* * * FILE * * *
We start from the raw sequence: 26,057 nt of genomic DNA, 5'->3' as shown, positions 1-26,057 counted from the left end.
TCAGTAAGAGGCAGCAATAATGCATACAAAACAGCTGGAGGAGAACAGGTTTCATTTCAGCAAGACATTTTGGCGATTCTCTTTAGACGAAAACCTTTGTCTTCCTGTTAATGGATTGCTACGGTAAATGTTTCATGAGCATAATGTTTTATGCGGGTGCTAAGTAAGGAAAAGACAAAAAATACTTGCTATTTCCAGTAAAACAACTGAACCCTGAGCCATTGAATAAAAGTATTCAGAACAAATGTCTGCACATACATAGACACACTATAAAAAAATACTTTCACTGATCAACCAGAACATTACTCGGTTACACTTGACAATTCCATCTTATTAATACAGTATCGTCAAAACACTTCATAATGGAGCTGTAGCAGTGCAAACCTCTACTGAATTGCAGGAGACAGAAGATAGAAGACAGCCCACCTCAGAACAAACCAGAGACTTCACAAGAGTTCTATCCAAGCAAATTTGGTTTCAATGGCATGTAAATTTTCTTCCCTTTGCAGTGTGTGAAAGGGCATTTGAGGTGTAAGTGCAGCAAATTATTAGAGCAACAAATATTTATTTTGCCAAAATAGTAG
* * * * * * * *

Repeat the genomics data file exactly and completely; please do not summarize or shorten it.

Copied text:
We start from the raw sequence: 26,057 nt of genomic DNA, 5'->3' as shown, positions 1-26,057 counted from the left end.
TCAGTAAGAGGCAGCAATAATGCATACAAAACAGCTGGAGGAGAACAGGTTTCATTTCAGCAAGACATTTTGGCGATTCTCTTTAGACGAAAACCTTTGTCTTCCTGTTAATGGATTGCTACGGTAAATGTTTCATGAGCATAATGTTTTATGCGGGTGCTAAGTAAGGAAAAGACAAAAAATACTTGCTATTTCCAGTAAAACAACTGAACCCTGAGCCATTGAATAAAAGTATTCAGAACAAATGTCTGCACATACATAGACACACTATAAAAAAATACTTTCACTGATCAACCAGAACATTACTCGGTTACACTTGACAATTCCATCTTATTAATACAGTATCGTCAAAACACTTCATAATGGAGCTGTAGCAGTGCAAACCTCTACTGAATTGCAGGAGACAGAAGATAGAAGACAGCCCACCTCAGAACAAACCAGAGACTTCACAAGAGTTCTATCCAAGCAAATTTGGTTTCAATGGCATGTAAATTTTCTTCCCTTTGCAGTGTGTGAAAGGGCATTTGAGGTGTAAGTGCAGCAAATTATTAGAGCAACAAATATTTATTTTGCCAAAATAGTAG